IN just three weeks this summer, nearly half a million Painted Lady butterflies were counted as part of the 10th UK-wide Big Butterfly Count - with 40,000 alone spotted in Wales.

Wildlife charity Butterfly Conservation said 2019 has been a ‘Painted Lady Year’ – a natural phenomenon that happens about once in a decade, when unusually high numbers of this migratory butterfly arrive in the UK.

In Wales, nearly 40,000 were spotted as part of the survey and four times more Painted Ladies were counted compared to the country’s next most abundant butterfly, the Peacock.

The Big Butterfly Count was run by Butterfly Conservation and sponsored by B&Q.

It is too early to tell how 2019 compares to the last ‘Painted Lady Year’ in 2009, but the numbers seen in Wales during this year’s Big Butterfly Count was around 25 times greater than in the 2018 survey, equating to an increase per count of 2126 per cent on the year before.

Several other common species have experienced a good summer, helped by the fine weather.

In Wales, the Meadow Brown experienced an impressive 147 per cent increase, while the Peacock had its best summer since 2014, with counts up 153 per cent on last year. There was also a 169 per cent rise in counts for the colourful red and black Six-spot Burnet moth.

The Small Tortoiseshell was the eighth most seen butterfly in Wales, but in the UK overall the species had its best Big Butterfly Count result in five years, with around 70,000 spotted across the UK this summer and counts of the species in Wales up 138 per cent on last year.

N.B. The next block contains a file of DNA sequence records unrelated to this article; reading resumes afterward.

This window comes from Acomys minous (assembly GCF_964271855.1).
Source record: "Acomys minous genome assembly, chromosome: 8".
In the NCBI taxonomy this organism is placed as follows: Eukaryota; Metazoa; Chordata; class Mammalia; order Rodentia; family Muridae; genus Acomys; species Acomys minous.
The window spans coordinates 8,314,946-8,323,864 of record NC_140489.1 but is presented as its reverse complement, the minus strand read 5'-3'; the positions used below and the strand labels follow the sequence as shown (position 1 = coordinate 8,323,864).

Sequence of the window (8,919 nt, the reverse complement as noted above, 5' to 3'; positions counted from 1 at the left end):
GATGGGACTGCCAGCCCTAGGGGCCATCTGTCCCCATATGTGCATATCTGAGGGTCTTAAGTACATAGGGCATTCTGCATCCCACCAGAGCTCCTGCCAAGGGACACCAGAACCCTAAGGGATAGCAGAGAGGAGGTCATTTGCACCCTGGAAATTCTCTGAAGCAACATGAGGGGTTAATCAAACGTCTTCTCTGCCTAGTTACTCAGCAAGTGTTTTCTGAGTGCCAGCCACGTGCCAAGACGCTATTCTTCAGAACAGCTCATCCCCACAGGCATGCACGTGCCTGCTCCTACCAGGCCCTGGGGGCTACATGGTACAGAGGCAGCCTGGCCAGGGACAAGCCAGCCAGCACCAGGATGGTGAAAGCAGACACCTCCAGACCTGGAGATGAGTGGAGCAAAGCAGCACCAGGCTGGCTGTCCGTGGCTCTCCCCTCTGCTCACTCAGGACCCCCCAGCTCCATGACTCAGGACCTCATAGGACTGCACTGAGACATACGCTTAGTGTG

Despite this, scientists remain concerned about the Small Tortoiseshell’s long-term future as this once common and widespread butterfly has declined by 78 per cent across the UK since the 1970s.

Butterfly Conservation’s associate director of recording and research, Richard Fox, said: “Last year the Small Tortoiseshell experienced its worst summer in the history of the Big Butterfly Count, so to see its numbers jump up this year is a big relief. But what’s really interesting when we look at the new results is how this species performed far better in Scotland and Northern Ireland - where it was the second most seen butterfly during the count - but didn’t do nearly as well in Wales, where it only just made the top 10.

“We’re still trying to establish what is behind the long-term decline of the Small Tortoiseshell and while it’s good news that the butterfly fared better this summer, the poor results in Wales and southern England in particular suggest that climate change may be having more of an impact on this species than we have previously realised.”

This year across the UK more than 113,500 people took part in the Big Butterfly Count, the largest survey of its kind in the world, spotting nearly 1.6 million butterflies during the three-week, high-summer recording period.

Mr Fox said: “The Painted Lady obviously stole the show this summer, taking the top spot in Wales and in the UK overall, but 2019 has also been the most successful Big Butterfly Count in its 10-year history, with more people in Wales taking part and more counts being submitted than ever before.”

The warm weather experienced this summer should have helped most butterflies, but the common white species and blue butterflies all suffered slumps.

In Wales, the Large White, Small White and Green-veined White saw their numbers drop by 54 per cent, 55 per cent and 50 per cent respectively, compared to the same three-week period in 2018.

Last year the Common Blue recorded its best results across the UK since 2010 and was expected to do well again this year, but counts in Wales were down 61 per cent compared to 2018.

It is possible that the drop in sightings for some of these species could be the result of increased predation by parasitic wasps, populations of which may have been boosted by the butterflies’ good fortunes across the UK last summer.

The Big Butterfly Count results can be found at and these will be used by scientists to see how the UK’s common species are faring and where to target future conservation work.